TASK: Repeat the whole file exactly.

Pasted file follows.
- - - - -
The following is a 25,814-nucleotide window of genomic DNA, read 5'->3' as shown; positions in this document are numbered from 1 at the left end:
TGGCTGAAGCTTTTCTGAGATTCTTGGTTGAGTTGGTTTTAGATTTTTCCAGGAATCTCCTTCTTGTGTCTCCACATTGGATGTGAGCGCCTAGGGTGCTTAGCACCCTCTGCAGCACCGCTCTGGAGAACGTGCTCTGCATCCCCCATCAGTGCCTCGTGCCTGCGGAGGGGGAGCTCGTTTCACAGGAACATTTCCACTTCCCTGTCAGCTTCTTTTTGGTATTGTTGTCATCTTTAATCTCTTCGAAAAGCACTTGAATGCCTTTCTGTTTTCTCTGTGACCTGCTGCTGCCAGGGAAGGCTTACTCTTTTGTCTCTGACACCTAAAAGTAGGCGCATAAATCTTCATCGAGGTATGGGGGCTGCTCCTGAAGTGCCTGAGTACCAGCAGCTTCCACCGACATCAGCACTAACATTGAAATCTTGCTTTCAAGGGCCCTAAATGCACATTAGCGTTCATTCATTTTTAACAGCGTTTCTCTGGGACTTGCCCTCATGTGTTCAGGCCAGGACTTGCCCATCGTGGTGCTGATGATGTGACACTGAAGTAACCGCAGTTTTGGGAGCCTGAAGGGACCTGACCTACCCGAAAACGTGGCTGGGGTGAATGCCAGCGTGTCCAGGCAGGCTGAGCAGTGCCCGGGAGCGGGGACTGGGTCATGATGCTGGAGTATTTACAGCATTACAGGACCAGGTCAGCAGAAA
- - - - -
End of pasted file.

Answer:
The following is a 25,814-nucleotide window of genomic DNA, read 5'->3' as shown; positions in this document are numbered from 1 at the left end:
TGGCTGAAGCTTTTCTGAGATTCTTGGTTGAGTTGGTTTTAGATTTTTCCAGGAATCTCCTTCTTGTGTCTCCACATTGGATGTGAGCGCCTAGGGTGCTTAGCACCCTCTGCAGCACCGCTCTGGAGAACGTGCTCTGCATCCCCCATCAGTGCCTCGTGCCTGCGGAGGGGGAGCTCGTTTCACAGGAACATTTCCACTTCCCTGTCAGCTTCTTTTTGGTATTGTTGTCATCTTTAATCTCTTCGAAAAGCACTTGAATGCCTTTCTGTTTTCTCTGTGACCTGCTGCTGCCAGGGAAGGCTTACTCTTTTGTCTCTGACACCTAAAAGTAGGCGCATAAATCTTCATCGAGGTATGGGGGCTGCTCCTGAAGTGCCTGAGTACCAGCAGCTTCCACCGACATCAGCACTAACATTGAAATCTTGCTTTCAAGGGCCCTAAATGCACATTAGCGTTCATTCATTTTTAACAGCGTTTCTCTGGGACTTGCCCTCATGTGTTCAGGCCAGGACTTGCCCATCGTGGTGCTGATGATGTGACACTGAAGTAACCGCAGTTTTGGGAGCCTGAAGGGACCTGACCTACCCGAAAACGTGGCTGGGGTGAATGCCAGCGTGTCCAGGCAGGCTGAGCAGTGCCCGGGAGCGGGGACTGGGTCATGATGCTGGAGTATTTACAGCATTACAGGACCAGGTCAGCAGAAA